Author Topic: Discordianism and Morality  (Read 21950 times)

Elder Iptuous

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Re: Discordianism and Morality
« Reply #135 on: December 11, 2008, 04:39:02 pm »
I'm saying you can't separate the two. 
the social evolution of a group has a direct bearing on its survival...
But that's confusing the cause in effect.  In this case social evolution is changing biological evolution.

By the way, human society has existed for ~10,000 years, that is not nearly enough time for anything significant to happen in human evolution.
[/quote]
We're essentially in agreement, it seems, so now i'm just blustering for fun. (ie. i'm not trying to be combative, and am not firmly stating things, if i was in the first place...)

re: cause/effect in evolution, wouldn't you say that the cause is the effect is the cause is the effect etc... ?  i.e. if some group adopts some behavioral pattern (morals) that allows for self destructive actions, then they would have less likelihood of surviving as a group, and thus passing on that pattern, right?  Although that is not the biology of the individual organism affecting the behavioral patterns, it certainly shows the behavioral patterns affecting the biological makeup by selecting against a group, and it points out that you cannot separate the hardware from the software in your analysis, as i see it.

re: 10,000 years.... if you select against a group that has some behavioral pattern (morals) then any biological differences that that group has accumulated will be lost. isn't that significant? and can't/hasn't that happen(ed) in fairly short order? like a bonsai...



Vene

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Re: Discordianism and Morality
« Reply #136 on: December 11, 2008, 05:26:34 pm »
We're essentially in agreement, it seems, so now i'm just blustering for fun. (ie. i'm not trying to be combative, and am not firmly stating things, if i was in the first place...)

re: cause/effect in evolution, wouldn't you say that the cause is the effect is the cause is the effect etc... ?  i.e. if some group adopts some behavioral pattern (morals) that allows for self destructive actions, then they would have less likelihood of surviving as a group, and thus passing on that pattern, right?  Although that is not the biology of the individual organism affecting the behavioral patterns, it certainly shows the behavioral patterns affecting the biological makeup by selecting against a group, and it points out that you cannot separate the hardware from the software in your analysis, as i see it.
This assumes that the anatomy between the different groups is significantly different (actually genes that control anatomy, but whatever).  And even then it would have to assume the two groups are reproductively separated (not that they can't breed, but that they don't).

To use the software/hardware analysis:  A specific piece of hardware could run multiple software programs, and one software program could run on different pieces of hardware.  As long as the hardware and software match, there's no problem and no need to upgrade the hardware.

To use a more human-centric train of thought: as individuals we can follow many different worldviews throughout our lives.  After all, look at the number of people who convert between different religions, change political parties, and so forth.  The physical structure of the brain doesn't change, but the societal construct entertained does.  To go back to my 10k year point; society has changed a lot in that period, but we have barely evolved.  Certainly our brain structure hasn't done anything significant.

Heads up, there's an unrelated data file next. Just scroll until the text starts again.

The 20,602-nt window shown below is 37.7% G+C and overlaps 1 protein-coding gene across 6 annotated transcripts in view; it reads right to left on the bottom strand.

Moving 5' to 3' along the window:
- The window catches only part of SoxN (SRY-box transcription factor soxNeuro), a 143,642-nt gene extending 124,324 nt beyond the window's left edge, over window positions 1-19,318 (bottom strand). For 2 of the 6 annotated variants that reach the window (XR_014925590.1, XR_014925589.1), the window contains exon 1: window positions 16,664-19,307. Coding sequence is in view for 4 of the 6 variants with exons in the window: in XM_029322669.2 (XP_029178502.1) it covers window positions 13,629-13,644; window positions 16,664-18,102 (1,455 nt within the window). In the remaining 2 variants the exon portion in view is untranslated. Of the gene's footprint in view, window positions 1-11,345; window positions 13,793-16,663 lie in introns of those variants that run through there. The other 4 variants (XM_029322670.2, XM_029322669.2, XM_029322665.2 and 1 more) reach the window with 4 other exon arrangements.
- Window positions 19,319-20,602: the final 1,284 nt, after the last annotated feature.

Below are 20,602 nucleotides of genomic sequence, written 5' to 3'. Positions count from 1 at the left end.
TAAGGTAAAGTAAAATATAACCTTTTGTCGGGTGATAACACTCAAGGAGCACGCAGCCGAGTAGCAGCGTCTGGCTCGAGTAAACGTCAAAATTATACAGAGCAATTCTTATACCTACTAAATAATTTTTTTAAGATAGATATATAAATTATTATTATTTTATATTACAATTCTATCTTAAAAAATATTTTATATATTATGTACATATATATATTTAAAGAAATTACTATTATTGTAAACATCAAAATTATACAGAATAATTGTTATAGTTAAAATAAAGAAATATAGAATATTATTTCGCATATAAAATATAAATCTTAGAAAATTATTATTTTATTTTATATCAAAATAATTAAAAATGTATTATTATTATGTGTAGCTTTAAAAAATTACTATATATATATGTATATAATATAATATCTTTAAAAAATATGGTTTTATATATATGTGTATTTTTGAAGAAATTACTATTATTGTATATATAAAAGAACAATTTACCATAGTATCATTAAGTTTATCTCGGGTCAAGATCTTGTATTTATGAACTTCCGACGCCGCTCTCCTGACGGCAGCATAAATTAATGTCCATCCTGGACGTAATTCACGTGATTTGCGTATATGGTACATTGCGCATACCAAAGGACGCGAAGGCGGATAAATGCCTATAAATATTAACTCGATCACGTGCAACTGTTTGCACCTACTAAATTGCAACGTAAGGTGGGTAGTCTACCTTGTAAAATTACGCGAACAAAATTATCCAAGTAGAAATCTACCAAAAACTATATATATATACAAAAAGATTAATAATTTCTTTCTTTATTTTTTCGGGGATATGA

Just so we're clear at what level of evolution humans can experience in this short time I'll bring up something that has changed.  That something is lactose tolerance.  The enzyme required appeared ~3000 years ago (link).  It's enough time for minor tweaking of biochemical processes, but not enough to alter brain structure.

Quote
re: 10,000 years.... if you select against a group that has some behavioral pattern (morals) then any biological differences that that group has accumulated will be lost. isn't that significant? and can't/hasn't that happen(ed) in fairly short order? like a bonsai...
There is nothing that can be selected for as far as specific moral codes go.  Something that can be selected is how morality is constructed.  Easy example, the way our brains have evolved the sections that make decisions are largely emotion driven, but the sections that are more rational have a lot less influence.  This can lead to a shitload of different moral ideals (and it has), but if some moral code is selected for (social evolution) any effect on brain evolution would be due to genetic drift and not selection.

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Re: Discordianism and Morality
« Reply #137 on: December 12, 2008, 10:32:19 pm »
We're essentially in agreement, it seems, so now i'm just blustering for fun. (ie. i'm not trying to be combative, and am not firmly stating things, if i was in the first place...)

re: cause/effect in evolution, wouldn't you say that the cause is the effect is the cause is the effect etc... ?  i.e. if some group adopts some behavioral pattern (morals) that allows for self destructive actions, then they would have less likelihood of surviving as a group, and thus passing on that pattern, right?  Although that is not the biology of the individual organism affecting the behavioral patterns, it certainly shows the behavioral patterns affecting the biological makeup by selecting against a group, and it points out that you cannot separate the hardware from the software in your analysis, as i see it.
This assumes that the anatomy between the different groups is significantly different (actually genes that control anatomy, but whatever).  And even then it would have to assume the two groups are reproductively separated (not that they can't breed, but that they don't).